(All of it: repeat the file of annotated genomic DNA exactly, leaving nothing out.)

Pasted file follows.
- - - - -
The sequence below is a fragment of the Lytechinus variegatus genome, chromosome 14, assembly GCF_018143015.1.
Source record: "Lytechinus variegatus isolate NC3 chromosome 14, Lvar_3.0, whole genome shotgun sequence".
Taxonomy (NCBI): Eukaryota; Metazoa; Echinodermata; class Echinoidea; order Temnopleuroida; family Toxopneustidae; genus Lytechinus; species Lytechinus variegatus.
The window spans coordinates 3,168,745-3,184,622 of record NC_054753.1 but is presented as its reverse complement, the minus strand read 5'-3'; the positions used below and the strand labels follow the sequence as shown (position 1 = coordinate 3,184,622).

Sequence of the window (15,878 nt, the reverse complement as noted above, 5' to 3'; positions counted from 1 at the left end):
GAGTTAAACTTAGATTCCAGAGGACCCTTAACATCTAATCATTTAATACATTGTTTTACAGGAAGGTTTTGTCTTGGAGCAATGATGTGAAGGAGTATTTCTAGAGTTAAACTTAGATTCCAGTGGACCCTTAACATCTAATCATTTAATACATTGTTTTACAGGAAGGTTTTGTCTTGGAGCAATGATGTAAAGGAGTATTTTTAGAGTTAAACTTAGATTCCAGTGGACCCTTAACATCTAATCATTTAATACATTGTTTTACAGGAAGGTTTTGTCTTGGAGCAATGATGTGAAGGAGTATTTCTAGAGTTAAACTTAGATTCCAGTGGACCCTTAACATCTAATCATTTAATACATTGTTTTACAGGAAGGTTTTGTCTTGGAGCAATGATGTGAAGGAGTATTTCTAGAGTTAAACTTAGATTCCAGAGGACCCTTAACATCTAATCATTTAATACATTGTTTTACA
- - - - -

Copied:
The sequence below is a fragment of the Lytechinus variegatus genome, chromosome 14, assembly GCF_018143015.1.
Source record: "Lytechinus variegatus isolate NC3 chromosome 14, Lvar_3.0, whole genome shotgun sequence".
Taxonomy (NCBI): Eukaryota; Metazoa; Echinodermata; class Echinoidea; order Temnopleuroida; family Toxopneustidae; genus Lytechinus; species Lytechinus variegatus.
The window spans coordinates 3,168,745-3,184,622 of record NC_054753.1 but is presented as its reverse complement, the minus strand read 5'-3'; the positions used below and the strand labels follow the sequence as shown (position 1 = coordinate 3,184,622).

Sequence of the window (15,878 nt, the reverse complement as noted above, 5' to 3'; positions counted from 1 at the left end):
GAGTTAAACTTAGATTCCAGAGGACCCTTAACATCTAATCATTTAATACATTGTTTTACAGGAAGGTTTTGTCTTGGAGCAATGATGTGAAGGAGTATTTCTAGAGTTAAACTTAGATTCCAGTGGACCCTTAACATCTAATCATTTAATACATTGTTTTACAGGAAGGTTTTGTCTTGGAGCAATGATGTAAAGGAGTATTTTTAGAGTTAAACTTAGATTCCAGTGGACCCTTAACATCTAATCATTTAATACATTGTTTTACAGGAAGGTTTTGTCTTGGAGCAATGATGTGAAGGAGTATTTCTAGAGTTAAACTTAGATTCCAGTGGACCCTTAACATCTAATCATTTAATACATTGTTTTACAGGAAGGTTTTGTCTTGGAGCAATGATGTGAAGGAGTATTTCTAGAGTTAAACTTAGATTCCAGAGGACCCTTAACATCTAATCATTTAATACATTGTTTTACA